. "2 Overview of Nutrition Labeling in the United States and Canada." Dietary Reference Intakes: Guiding Principles for Nutrition Labeling and Fortification. Washington, DC: The National Academies Press, 2003.
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Dietary Reference Intakes: Guiding Principles for Nutrition Labeling and Fortification
1996). This report identified important strategies for Canadians to reduce health risks and supported the need for improving the usefulness of nutrition labeling, increasing its availability, and broadening public education on its use. In June 2001 Health Canada undertook a final consultation on proposals to improve nutrition information on prepackaged food labels, including nutrition labeling. On December 12, 2002, the Canadian government issued “Regulations Amending the Food and Drug Regulations (Nutrition Labeling, Nutrient Content Claims and Health Claims” (Canada, 2003). The new regulations mandate nutrition labeling on most prepackaged food, update and consolidate permitted nutrient content claims, and introduce a new regulatory framework and process for diet-related health claims. While companies marketing food in Canada may begin to follow the new regulations immediately, they have until December 12, 2005, to bring their labels into compliance with the new regulations. Small businesses, defined as having less than $1 million in sales, will not have to be in compliance until December 2007 (Canada, 2003).
Current Status of Nutrition Labeling
Health Canada and the Canadian Food Inspection Agency (CFIA) oversee the regulatory process of food labeling in Canada. Health Canada is responsible for setting health and safety standards and for developing food labeling policies related to health and nutrition under the Food and Drugs Act. CFIA is responsible for administering other food labeling policies and enforcing all food labeling regulations.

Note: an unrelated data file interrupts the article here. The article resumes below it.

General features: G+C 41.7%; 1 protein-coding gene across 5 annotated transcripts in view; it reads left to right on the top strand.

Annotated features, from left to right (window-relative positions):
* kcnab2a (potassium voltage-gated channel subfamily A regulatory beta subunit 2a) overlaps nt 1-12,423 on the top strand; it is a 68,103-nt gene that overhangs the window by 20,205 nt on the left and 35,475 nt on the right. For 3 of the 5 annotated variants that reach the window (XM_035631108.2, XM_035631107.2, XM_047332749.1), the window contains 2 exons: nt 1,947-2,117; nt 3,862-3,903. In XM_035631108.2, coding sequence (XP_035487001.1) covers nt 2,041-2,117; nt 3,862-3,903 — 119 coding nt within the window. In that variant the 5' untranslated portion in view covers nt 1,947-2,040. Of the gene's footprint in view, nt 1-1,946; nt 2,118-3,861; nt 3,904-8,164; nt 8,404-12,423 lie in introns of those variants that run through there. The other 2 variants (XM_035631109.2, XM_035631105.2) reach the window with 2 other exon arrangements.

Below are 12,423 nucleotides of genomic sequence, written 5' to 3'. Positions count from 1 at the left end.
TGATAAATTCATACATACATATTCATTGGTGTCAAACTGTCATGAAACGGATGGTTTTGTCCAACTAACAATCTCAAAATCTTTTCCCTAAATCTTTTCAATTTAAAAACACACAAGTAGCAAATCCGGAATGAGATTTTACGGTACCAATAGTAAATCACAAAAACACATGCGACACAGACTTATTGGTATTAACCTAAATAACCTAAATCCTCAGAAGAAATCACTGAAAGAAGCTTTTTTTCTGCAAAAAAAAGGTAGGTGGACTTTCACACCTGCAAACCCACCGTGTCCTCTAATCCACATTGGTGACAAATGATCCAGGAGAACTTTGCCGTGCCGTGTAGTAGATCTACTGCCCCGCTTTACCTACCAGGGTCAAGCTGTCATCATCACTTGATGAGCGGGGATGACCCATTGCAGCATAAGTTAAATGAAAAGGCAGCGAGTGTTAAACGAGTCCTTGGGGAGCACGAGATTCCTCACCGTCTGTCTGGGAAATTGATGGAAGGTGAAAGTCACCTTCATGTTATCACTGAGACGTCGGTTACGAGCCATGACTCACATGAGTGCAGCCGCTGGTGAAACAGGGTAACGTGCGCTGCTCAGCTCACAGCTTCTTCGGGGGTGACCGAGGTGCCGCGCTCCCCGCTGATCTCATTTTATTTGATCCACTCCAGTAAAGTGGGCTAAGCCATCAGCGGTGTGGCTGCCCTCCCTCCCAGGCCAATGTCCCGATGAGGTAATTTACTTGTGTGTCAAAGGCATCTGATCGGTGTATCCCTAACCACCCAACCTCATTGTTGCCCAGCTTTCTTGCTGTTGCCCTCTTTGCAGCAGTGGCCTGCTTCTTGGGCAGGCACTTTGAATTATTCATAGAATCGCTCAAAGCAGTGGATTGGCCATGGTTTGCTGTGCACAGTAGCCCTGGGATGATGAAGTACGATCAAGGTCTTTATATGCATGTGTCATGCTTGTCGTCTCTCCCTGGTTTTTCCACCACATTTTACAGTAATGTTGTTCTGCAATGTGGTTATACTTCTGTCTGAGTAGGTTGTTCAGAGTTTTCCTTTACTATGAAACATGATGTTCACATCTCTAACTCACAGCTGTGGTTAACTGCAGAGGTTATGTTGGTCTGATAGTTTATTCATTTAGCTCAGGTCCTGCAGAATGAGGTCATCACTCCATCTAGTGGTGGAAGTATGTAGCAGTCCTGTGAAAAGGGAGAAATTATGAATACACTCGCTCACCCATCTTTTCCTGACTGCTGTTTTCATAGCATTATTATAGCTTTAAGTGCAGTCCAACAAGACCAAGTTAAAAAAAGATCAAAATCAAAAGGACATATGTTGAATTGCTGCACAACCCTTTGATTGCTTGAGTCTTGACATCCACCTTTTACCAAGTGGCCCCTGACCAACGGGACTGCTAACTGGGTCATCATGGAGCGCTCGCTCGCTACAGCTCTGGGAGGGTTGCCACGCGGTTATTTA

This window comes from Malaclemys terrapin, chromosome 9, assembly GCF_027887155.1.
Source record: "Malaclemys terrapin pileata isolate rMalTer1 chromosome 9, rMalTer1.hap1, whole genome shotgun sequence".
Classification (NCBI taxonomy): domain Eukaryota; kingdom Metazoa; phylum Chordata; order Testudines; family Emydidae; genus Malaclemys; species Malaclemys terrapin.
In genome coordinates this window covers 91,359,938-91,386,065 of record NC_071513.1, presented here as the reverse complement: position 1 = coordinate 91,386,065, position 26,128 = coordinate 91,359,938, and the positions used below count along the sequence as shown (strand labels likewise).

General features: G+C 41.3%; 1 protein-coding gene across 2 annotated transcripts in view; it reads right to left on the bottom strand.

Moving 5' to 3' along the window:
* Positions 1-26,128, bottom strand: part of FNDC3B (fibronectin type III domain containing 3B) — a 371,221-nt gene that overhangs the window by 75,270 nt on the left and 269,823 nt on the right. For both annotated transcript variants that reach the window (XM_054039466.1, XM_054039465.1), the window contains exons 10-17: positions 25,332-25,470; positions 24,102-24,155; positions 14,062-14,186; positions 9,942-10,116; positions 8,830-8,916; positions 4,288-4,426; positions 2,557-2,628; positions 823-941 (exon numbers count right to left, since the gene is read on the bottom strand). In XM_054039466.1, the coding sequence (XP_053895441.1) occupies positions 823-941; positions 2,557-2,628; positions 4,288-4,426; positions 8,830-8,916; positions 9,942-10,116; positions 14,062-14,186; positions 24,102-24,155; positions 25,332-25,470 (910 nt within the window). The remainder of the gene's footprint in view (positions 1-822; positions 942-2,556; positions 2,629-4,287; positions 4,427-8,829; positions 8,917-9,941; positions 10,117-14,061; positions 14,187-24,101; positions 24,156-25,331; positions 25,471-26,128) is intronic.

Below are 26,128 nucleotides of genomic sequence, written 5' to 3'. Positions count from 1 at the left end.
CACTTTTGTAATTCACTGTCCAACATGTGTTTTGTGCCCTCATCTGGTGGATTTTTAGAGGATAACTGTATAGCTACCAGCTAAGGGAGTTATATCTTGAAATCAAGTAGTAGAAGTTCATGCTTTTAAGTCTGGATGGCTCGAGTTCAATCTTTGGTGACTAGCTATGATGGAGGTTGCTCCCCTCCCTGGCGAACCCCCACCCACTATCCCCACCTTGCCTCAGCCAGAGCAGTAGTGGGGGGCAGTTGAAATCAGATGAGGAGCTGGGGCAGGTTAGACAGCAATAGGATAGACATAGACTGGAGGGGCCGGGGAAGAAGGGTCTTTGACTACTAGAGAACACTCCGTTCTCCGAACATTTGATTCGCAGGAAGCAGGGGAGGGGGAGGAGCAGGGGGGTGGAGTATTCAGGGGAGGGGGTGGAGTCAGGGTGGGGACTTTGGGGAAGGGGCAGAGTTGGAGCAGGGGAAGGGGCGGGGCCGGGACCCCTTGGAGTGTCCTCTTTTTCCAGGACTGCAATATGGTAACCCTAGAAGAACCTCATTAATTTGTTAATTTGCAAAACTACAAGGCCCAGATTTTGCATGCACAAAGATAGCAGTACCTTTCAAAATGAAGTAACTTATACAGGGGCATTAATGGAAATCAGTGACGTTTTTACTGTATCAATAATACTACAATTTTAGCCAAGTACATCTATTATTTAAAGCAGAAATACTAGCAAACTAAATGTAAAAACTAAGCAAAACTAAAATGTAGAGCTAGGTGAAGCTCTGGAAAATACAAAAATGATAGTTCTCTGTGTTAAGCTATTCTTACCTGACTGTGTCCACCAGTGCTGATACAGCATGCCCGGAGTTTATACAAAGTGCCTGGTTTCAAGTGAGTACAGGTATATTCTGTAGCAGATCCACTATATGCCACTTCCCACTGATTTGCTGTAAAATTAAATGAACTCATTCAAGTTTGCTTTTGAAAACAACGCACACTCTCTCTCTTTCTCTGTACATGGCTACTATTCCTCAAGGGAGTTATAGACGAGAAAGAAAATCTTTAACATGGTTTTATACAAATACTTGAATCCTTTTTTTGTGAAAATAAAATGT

The new regulations require a Nutrition Facts table that is modeled after the Nutrition Facts box used in the United States (see Box 2-4). Similar to the United States, the Canadian Nutrition Facts table will be a requirement on most packaged food, but some food products are exempted (e.g., fresh fruits and vegetables; raw, single-ingredient meat and poultry, except when ground; fish and seafood; food prepared in retail establishments and individual portions prepared for immediate consumption; and alcoholic beverages).
The Canadian Nutrition Facts table includes calories and 13 nutrients in a specified order (see Box 2-4). Recommendations from and discussions with Canadian consumers, scientists, and health professionals led to the selection of the 13 nutrients (Canada, 2003). The required nutrients in the Nutrition Facts table are identical to those required in the United States, including a statement on trans fat, with the exception that the new Canadian table does not require a